As women we have come a long way baby.
We have worked hard to earn our independence. Those who came before us made great sacrifices that we may reap the benefits. Now it is our turn to “take action” to take a stand for what is next. The final frontier – Finances.
We define financial independence as woman who is secure in her knowledge of money. A woman who is responsible with her money. She lives within her means so she is not trapped by money. A woman who is financially independent has money that would allow her to leave a bad marriage, an abusive boyfriend, an intolerable job, or simply embark on a new adventure, like retirement. She knows how much it costs her to live on a monthly or yearly basis and she lives within their means. She has dignity money which means she has a retirement account she is contributing to on a regular basis so she knows she will be comfortable throughout her life. And last but not least she has money to give away. Money to support the causes and the organizations she is most passionate about.
If you work for a company that offers a pension plan or 401K, invest as much as you can afford. If you don't have any type of retirement at your place of employment, put aside money each payday and don't touch it.
The Internet is full of information that you can use to educate yourself. The more you know, the better prepared you are to take control of your retirement.
Make sure you need something before you buy it and above all, don't go into debt deeper than you can afford to be. Learn to budget your money and control your spending.
One of the most important things for a happy retirement is good health.
10 Things To Know
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While everyone should make long-term plans for retirement, women may want to pay special attention to when and how much they save for their later years. Because more than half the workforce is now female, retirement planning is no longer a male-only responsibility. In fact, 95% of all women in America will ultimately bear sole responsibility for their finances. Why? Women live longer than men. According to the Department of Labor, Bureau of Labor Statistics, US Census Data, women on average can expect to live 19 years in retirement while men can expect to live 15 years. Consequently, women end up needing to accumulate more income to carry them through their retirement years.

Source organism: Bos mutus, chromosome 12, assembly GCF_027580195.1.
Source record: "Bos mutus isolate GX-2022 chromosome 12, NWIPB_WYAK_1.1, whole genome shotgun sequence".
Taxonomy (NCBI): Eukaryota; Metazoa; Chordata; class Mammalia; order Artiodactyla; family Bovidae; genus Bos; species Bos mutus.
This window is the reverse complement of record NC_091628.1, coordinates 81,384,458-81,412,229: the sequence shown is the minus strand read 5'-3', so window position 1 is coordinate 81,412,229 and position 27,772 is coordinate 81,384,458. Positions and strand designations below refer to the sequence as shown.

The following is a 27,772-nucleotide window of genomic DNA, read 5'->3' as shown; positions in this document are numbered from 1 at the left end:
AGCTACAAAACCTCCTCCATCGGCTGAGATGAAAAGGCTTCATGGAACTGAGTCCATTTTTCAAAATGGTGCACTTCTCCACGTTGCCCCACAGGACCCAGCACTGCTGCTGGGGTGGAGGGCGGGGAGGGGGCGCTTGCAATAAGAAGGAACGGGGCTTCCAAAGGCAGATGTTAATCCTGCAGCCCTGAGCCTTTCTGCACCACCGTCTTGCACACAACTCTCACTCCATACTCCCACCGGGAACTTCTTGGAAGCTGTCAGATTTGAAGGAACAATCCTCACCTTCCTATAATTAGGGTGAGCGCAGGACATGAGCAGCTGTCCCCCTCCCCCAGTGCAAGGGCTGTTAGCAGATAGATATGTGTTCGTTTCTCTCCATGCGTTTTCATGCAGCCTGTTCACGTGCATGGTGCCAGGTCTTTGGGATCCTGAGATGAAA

Although they may need more retirement income, women often start saving later and more cautiously than men do. A study done by the Investment Company Institute shows the average age of a first-time mutual fund buyer is 43 for men and 47 for women. Women also tend to be more "cautious" investors than men and often make more conservative investment choices. The end result is that many women are left with fewer resources to draw upon in retirement.
After 20 Years
After 30 Years
*Assumptions: The investment yields 12% per year; figures are calculated to allow for an average 4% inflation rate per year.
This chart illustrates what setting even a small amount aside can do. If you added this amount on a monthly basis to your retirement savings account, along with your regular contribution to your retirement plan, you'd benefit from even greater compounding and tax deferral.
Seventy-two percent of adult women now work outside the home, versus 29% in 1955.
- U.S. Census Bureau
Female-headed families have increased 125% since 1960.
- U.S. Census Bureau, National Center for Health Statistics
Among the elderly poor, 75% are women; 80% were not poor before they were widowed.
- US Census Bureau, Business & Professional Women's Foundation
Eighty percent of retired women have no pension benefits.
- US Census Bureau, Business & Professional Women's Foundation
Nearly 50% of women claim to lack the time, money, and expertise necessary to successfully invest for retirement. They also significantly trail men in investments.
- Dreyfus/NCWRR study, 1998
Women often put off financial planning because they do not have thousands of dollars to invest. That's especially true of women making less than $25,000 a year— which accounts for 75% of the female work force.
- Southworth Advisory Corp.
Women's retirement benefits often are lower because women typically earn less than men over an entire career. The median income for full-time working women under 65 is $24,899; for men it is $33,321. For many homemakers, divorce or the death of a spouse leaves them financially strapped.
- Women's Institute for a Secure Retirement, WISER
While 80% of men die married, 80% of women die single. Older divorced women or widows without personal savings find their income drastically slashed by the loss of a spouse. Only 21% of women receive survivor income based on their husbands' pensions. The average elderly widow receives only 40% of the Social Security benefits of a married couple.
- Women's Institute for a Secure Retirement, WISER
The U.S. has the lowest savings rate of all industrialized nations; only half of those who work actually save. A Merrill Lynch study showed that only 26% of women were saving for their future, while 29% were saving for their children's education, 27% were buying cars or making home improvements, and 9% were saving for a vacation. The rest weren't saving for anything.
- Merrill Lynch
After 15 Years